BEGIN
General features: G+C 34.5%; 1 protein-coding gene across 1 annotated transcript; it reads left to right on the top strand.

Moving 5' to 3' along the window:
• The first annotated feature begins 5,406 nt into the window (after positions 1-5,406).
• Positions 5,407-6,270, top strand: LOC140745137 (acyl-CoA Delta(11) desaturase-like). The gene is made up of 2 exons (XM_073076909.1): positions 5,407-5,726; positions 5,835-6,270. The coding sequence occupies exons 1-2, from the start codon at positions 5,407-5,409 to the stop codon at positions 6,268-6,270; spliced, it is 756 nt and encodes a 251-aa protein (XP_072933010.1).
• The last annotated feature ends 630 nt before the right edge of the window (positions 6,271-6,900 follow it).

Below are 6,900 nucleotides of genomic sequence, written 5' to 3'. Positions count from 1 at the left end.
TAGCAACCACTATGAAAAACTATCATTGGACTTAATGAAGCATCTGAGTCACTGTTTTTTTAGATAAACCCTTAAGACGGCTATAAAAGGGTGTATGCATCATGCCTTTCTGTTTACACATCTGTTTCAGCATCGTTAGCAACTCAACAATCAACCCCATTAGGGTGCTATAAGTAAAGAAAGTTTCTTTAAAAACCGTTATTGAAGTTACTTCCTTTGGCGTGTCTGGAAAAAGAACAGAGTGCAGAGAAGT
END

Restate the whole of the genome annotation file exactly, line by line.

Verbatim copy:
General features: G+C 34.5%; 1 protein-coding gene across 1 annotated transcript; it reads left to right on the top strand.

Moving 5' to 3' along the window:
• The first annotated feature begins 5,406 nt into the window (after positions 1-5,406).
• Positions 5,407-6,270, top strand: LOC140745137 (acyl-CoA Delta(11) desaturase-like). The gene is made up of 2 exons (XM_073076909.1): positions 5,407-5,726; positions 5,835-6,270. The coding sequence occupies exons 1-2, from the start codon at positions 5,407-5,409 to the stop codon at positions 6,268-6,270; spliced, it is 756 nt and encodes a 251-aa protein (XP_072933010.1).
• The last annotated feature ends 630 nt before the right edge of the window (positions 6,271-6,900 follow it).

Below are 6,900 nucleotides of genomic sequence, written 5' to 3'. Positions count from 1 at the left end.
TAGCAACCACTATGAAAAACTATCATTGGACTTAATGAAGCATCTGAGTCACTGTTTTTTTAGATAAACCCTTAAGACGGCTATAAAAGGGTGTATGCATCATGCCTTTCTGTTTACACATCTGTTTCAGCATCGTTAGCAACTCAACAATCAACCCCATTAGGGTGCTATAAGTAAAGAAAGTTTCTTTAAAAACCGTTATTGAAGTTACTTCCTTTGGCGTGTCTGGAAAAAGAACAGAGTGCAGAGAAGT